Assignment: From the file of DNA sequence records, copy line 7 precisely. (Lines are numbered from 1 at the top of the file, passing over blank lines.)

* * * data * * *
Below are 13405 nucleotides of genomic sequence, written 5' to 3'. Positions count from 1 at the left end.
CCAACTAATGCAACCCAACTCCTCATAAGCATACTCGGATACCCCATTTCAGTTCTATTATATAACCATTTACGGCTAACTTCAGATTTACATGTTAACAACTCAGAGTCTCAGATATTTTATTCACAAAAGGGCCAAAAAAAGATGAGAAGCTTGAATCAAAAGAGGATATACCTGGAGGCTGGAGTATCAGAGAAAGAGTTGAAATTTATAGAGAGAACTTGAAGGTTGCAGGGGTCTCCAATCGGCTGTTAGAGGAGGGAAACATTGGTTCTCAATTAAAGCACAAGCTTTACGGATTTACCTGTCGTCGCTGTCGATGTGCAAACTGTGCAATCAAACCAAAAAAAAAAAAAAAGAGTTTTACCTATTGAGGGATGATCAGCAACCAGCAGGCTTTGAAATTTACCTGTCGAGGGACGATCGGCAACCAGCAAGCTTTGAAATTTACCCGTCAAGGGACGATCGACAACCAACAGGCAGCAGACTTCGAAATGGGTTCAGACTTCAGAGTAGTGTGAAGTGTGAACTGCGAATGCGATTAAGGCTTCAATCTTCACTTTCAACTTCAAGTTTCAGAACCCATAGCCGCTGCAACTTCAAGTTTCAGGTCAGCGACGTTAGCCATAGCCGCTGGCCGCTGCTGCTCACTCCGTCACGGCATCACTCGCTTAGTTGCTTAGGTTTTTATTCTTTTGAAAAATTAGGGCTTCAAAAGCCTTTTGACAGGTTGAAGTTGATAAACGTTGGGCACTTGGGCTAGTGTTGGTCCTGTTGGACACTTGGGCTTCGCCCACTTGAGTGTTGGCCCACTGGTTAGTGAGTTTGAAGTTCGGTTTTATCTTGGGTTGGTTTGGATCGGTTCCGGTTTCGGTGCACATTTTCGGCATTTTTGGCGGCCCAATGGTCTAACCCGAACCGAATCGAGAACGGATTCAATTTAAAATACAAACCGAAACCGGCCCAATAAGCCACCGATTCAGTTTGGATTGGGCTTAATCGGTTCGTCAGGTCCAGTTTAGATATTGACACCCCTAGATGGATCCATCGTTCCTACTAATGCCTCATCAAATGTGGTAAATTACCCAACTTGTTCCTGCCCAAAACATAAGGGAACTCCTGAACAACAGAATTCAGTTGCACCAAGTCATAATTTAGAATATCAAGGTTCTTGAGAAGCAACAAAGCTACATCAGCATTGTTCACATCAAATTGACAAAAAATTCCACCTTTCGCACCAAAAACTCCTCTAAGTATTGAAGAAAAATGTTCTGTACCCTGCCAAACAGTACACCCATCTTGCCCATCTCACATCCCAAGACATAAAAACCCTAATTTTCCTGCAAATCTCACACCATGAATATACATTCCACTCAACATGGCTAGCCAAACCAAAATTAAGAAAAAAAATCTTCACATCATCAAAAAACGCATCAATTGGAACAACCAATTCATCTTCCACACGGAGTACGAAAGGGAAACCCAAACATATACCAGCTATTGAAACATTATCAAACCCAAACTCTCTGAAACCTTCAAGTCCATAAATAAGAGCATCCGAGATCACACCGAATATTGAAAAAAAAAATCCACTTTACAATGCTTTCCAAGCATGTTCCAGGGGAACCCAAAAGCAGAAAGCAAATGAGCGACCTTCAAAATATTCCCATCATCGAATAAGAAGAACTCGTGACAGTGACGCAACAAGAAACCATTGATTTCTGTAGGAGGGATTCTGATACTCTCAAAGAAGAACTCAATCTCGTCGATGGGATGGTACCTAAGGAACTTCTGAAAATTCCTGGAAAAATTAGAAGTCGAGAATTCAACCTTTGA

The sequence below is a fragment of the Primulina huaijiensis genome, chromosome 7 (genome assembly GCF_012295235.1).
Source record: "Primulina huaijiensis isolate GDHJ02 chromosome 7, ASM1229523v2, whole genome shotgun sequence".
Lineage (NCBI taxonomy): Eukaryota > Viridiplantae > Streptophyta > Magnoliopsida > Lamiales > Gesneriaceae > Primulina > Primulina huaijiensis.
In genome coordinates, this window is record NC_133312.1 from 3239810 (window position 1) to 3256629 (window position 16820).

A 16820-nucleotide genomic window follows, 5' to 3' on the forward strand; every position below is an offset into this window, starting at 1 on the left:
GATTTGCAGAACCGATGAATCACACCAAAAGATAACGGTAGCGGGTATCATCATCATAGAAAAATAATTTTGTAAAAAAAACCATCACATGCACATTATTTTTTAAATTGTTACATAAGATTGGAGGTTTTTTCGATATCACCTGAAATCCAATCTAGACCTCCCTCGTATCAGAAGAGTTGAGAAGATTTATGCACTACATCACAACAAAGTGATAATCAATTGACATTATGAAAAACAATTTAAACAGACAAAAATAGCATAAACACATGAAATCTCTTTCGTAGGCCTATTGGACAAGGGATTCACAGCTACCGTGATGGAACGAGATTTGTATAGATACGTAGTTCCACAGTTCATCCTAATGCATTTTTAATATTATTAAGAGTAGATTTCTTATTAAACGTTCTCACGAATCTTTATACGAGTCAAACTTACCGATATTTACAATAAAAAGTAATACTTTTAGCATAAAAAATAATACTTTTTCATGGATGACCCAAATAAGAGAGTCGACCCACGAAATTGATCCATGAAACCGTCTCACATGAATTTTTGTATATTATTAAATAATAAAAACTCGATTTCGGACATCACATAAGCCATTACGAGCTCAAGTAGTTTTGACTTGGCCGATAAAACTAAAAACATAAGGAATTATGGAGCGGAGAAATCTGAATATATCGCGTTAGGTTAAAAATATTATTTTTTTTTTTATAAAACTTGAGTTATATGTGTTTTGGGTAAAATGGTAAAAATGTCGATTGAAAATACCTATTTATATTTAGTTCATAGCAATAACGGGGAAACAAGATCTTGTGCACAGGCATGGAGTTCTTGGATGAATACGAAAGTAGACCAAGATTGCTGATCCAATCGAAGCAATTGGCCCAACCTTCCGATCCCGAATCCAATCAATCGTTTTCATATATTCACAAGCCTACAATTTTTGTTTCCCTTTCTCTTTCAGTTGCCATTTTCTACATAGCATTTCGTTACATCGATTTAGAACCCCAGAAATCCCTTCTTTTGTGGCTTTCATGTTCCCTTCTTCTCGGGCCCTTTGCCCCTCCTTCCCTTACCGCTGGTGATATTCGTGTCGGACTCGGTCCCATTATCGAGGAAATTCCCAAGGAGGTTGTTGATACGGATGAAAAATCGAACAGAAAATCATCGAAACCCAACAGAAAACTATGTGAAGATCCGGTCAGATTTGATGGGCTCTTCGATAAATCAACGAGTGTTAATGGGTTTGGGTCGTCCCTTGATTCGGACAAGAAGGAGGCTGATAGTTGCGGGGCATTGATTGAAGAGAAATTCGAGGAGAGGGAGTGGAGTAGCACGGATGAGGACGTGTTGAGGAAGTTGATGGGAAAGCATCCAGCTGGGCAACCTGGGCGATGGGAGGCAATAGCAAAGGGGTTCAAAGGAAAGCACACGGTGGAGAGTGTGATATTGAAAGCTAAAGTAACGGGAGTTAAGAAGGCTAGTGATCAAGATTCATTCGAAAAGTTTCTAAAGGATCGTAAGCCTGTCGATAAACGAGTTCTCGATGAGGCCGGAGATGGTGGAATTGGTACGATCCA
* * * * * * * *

A 16820-nucleotide genomic window follows, 5' to 3' on the forward strand; every position below is an offset into this window, starting at 1 on the left: